Scotland benefits from two EU regional policy programmes: the ‘Highlands and Islands of Scotland’ convergence programme and the ‘Lowlands and Uplands of Scotland’ competitiveness programme. The latter, with a European Regional Development Fund (ERDF) contribution of €376m, covers eastern, western and southern Scotland. The programme combines a strategic focus on research, innovation and enterprise development with geographical targeting of deprived areas in urban and rural areas. Resources have been allocated to financial engineering instruments both for investment in SMEs and in urban regeneration projects. The programme for the Highlands and Islands region with an ERDF contribution of €122m, is focused on enhancing business competitiveness and innovation and the key drivers of sustainable growth (including research and higher education) and on assisting peripheral and fragile areas.

Stewart Maxwell MSP is a member of the Committee of the Regions, representing the Scottish Parliament. He has been involved since 2010 and is also a full member for CoR’s EDUC and the ENVI commission.

Speaking to Holyrood after the opening session of the OPEN DAYS event in the European Parliament, Maxwell said: “I have a variety of roles but fundamentally, my job is to represent the [Scottish] Parliament in the Committee of the Regions. It is a body which, effectively, represents the layer of democratic accountability below the member state. The Scottish Parliament, the Welsh Assembly, the Northern Ireland Assembly, as well as councils and local authorities in the UK are represented. It is an extremely extensive portfolio which covers everything the European Parliament and the European Commission cover.

“Scotland should always be represented where there are decisions being taken which will affect the people of Scotland. Someone should always be in there, fighting our corner in the general sense. It is important because this body now has a legal status in the European set up. The European Parliament and the commission has to pay attention to the CoR and ask its opinion on a number of things, though that doesn’t meant they always agree. Prior to that change, the CoR was a weak body but it has more influence now. It probably needs to be reformed further but it has more influence now. In a general sense, there are important things which are being discussed here which have a specific effect on people’s lives and legislation that is coming up, and the amount of money which comes from Europe.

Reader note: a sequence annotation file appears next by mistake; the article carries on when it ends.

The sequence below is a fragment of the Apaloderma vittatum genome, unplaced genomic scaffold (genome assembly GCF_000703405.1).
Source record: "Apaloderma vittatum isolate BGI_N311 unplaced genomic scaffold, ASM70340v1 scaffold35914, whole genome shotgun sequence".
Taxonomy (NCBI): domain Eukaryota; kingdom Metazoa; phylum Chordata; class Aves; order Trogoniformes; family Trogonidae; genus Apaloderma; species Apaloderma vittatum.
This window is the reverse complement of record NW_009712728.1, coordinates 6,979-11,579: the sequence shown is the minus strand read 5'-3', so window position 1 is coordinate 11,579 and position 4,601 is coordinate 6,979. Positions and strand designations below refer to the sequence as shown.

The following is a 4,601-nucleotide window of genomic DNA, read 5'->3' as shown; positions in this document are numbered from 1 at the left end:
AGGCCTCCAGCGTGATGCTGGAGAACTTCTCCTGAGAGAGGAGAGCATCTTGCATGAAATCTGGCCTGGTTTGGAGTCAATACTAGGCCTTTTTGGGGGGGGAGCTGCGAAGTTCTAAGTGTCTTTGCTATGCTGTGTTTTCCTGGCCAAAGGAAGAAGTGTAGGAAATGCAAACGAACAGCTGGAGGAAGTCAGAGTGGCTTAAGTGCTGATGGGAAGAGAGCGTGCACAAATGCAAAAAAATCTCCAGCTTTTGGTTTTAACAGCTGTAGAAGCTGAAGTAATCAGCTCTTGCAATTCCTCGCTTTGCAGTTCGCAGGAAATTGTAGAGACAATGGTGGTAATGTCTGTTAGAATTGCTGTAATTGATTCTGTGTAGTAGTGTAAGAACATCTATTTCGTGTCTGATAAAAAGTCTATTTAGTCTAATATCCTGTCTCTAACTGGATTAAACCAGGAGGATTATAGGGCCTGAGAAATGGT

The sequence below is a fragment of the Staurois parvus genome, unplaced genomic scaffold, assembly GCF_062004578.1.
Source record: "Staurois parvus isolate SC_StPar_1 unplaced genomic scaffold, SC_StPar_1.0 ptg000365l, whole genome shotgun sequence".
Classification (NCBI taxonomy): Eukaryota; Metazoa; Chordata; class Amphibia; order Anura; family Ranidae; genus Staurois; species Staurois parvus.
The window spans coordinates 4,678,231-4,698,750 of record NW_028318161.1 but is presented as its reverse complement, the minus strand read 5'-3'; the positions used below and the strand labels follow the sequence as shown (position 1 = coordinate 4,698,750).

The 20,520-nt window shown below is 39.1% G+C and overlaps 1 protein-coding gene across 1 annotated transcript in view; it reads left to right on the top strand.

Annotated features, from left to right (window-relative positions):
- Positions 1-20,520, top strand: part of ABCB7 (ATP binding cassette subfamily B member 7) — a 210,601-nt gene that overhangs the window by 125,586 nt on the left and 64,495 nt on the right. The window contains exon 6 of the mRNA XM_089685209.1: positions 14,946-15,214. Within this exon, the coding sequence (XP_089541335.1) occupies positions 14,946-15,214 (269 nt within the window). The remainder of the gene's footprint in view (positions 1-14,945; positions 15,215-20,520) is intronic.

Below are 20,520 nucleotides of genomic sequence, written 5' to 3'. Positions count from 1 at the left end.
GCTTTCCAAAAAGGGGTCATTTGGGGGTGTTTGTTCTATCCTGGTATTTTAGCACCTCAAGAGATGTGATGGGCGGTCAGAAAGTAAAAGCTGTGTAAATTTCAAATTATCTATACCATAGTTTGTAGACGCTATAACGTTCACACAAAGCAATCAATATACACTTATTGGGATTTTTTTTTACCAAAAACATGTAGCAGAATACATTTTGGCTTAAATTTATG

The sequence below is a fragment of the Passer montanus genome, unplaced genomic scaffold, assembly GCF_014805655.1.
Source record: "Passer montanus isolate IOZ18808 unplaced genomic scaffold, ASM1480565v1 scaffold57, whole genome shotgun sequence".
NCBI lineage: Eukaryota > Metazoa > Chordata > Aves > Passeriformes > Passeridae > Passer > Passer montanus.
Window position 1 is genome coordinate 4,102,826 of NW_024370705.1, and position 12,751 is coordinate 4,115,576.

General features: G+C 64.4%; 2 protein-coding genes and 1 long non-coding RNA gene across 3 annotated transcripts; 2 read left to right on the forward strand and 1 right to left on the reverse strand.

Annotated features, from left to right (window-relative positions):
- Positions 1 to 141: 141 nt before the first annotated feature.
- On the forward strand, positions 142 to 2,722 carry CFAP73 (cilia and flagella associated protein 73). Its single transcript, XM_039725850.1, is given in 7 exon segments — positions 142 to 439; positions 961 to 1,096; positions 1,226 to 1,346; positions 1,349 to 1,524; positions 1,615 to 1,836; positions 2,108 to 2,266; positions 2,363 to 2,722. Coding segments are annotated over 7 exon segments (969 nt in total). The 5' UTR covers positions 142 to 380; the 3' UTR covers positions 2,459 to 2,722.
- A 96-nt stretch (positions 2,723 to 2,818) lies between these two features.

“There are also very specific reasons why it is important to have Scottish representation on CoR. For example, what we do with our waste, what our fishermen can do. The specific example I’d give is one I was heavily involved in for a time. The European Parliament and commission were looking at household water. A draft paper was prepared – we call them opinions – and by chance, it had been given to someone from a southern Mediterranean country to write. What you are supposed to do is ask widely among lots of people across the CoR, outside and experts before you write it. That paper talked about the big problems with drought in Europe, it talked about why water had to be in private hands, there should be a subsidy for northern European and southern European countries in terms of water pricing. It had a whole raft of things that frankly, didn’t sit well with Scotland. That was one where I was vehemently against, I managed to speak to one or two people, it was very late on before I saw the paper but I argued against parts of the report, and received support from Austrians, Germans and Scandinavians, other northern European countries, particularly about the flooding issues and the north/south subsidy which they were opposed to. In the end we managed to get that draft removed and completely rewritten.

“That’s an example of where, if we weren’t there – even if people from other parts of the UK are – our particular circumstances wouldn’t have been taken into account.”